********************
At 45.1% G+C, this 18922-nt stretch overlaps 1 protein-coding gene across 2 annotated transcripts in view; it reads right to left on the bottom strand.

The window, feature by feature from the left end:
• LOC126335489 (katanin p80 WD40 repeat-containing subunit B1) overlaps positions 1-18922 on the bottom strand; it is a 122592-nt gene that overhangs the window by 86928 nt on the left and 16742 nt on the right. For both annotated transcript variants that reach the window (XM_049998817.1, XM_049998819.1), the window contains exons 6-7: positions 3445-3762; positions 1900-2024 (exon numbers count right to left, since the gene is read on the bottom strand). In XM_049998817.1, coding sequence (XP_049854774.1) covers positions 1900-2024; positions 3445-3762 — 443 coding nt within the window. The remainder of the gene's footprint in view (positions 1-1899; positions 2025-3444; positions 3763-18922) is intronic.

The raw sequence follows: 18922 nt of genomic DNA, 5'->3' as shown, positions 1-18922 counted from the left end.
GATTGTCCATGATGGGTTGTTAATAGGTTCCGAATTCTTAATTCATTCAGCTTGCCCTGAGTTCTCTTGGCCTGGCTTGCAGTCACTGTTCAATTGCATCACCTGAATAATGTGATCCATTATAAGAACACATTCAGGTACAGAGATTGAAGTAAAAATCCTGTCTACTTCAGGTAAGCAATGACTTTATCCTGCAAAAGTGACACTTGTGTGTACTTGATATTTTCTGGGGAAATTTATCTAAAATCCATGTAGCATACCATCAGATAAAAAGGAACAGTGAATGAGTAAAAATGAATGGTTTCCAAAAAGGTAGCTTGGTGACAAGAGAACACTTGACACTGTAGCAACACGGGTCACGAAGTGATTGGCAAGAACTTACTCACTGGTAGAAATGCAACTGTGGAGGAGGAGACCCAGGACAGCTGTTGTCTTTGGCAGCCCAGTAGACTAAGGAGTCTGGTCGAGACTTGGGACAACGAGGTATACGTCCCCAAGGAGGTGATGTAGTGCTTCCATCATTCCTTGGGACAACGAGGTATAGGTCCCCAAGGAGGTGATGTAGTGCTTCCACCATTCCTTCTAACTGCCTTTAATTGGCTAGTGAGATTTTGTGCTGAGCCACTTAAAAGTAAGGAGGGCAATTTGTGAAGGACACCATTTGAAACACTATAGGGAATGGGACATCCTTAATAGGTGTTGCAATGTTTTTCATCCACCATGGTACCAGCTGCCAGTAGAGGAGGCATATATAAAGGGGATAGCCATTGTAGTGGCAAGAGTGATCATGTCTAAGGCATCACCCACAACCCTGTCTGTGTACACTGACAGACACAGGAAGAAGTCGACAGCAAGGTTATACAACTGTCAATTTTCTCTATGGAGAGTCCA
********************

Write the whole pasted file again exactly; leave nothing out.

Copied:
At 45.1% G+C, this 18922-nt stretch overlaps 1 protein-coding gene across 2 annotated transcripts in view; it reads right to left on the bottom strand.

The window, feature by feature from the left end:
• LOC126335489 (katanin p80 WD40 repeat-containing subunit B1) overlaps positions 1-18922 on the bottom strand; it is a 122592-nt gene that overhangs the window by 86928 nt on the left and 16742 nt on the right. For both annotated transcript variants that reach the window (XM_049998817.1, XM_049998819.1), the window contains exons 6-7: positions 3445-3762; positions 1900-2024 (exon numbers count right to left, since the gene is read on the bottom strand). In XM_049998817.1, coding sequence (XP_049854774.1) covers positions 1900-2024; positions 3445-3762 — 443 coding nt within the window. The remainder of the gene's footprint in view (positions 1-1899; positions 2025-3444; positions 3763-18922) is intronic.

The raw sequence follows: 18922 nt of genomic DNA, 5'->3' as shown, positions 1-18922 counted from the left end.
GATTGTCCATGATGGGTTGTTAATAGGTTCCGAATTCTTAATTCATTCAGCTTGCCCTGAGTTCTCTTGGCCTGGCTTGCAGTCACTGTTCAATTGCATCACCTGAATAATGTGATCCATTATAAGAACACATTCAGGTACAGAGATTGAAGTAAAAATCCTGTCTACTTCAGGTAAGCAATGACTTTATCCTGCAAAAGTGACACTTGTGTGTACTTGATATTTTCTGGGGAAATTTATCTAAAATCCATGTAGCATACCATCAGATAAAAAGGAACAGTGAATGAGTAAAAATGAATGGTTTCCAAAAAGGTAGCTTGGTGACAAGAGAACACTTGACACTGTAGCAACACGGGTCACGAAGTGATTGGCAAGAACTTACTCACTGGTAGAAATGCAACTGTGGAGGAGGAGACCCAGGACAGCTGTTGTCTTTGGCAGCCCAGTAGACTAAGGAGTCTGGTCGAGACTTGGGACAACGAGGTATACGTCCCCAAGGAGGTGATGTAGTGCTTCCATCATTCCTTGGGACAACGAGGTATAGGTCCCCAAGGAGGTGATGTAGTGCTTCCACCATTCCTTCTAACTGCCTTTAATTGGCTAGTGAGATTTTGTGCTGAGCCACTTAAAAGTAAGGAGGGCAATTTGTGAAGGACACCATTTGAAACACTATAGGGAATGGGACATCCTTAATAGGTGTTGCAATGTTTTTCATCCACCATGGTACCAGCTGCCAGTAGAGGAGGCATATATAAAGGGGATAGCCATTGTAGTGGCAAGAGTGATCATGTCTAAGGCATCACCCACAACCCTGTCTGTGTACACTGACAGACACAGGAAGAAGTCGACAGCAAGGTTATACAACTGTCAATTTTCTCTATGGAGAGTCCA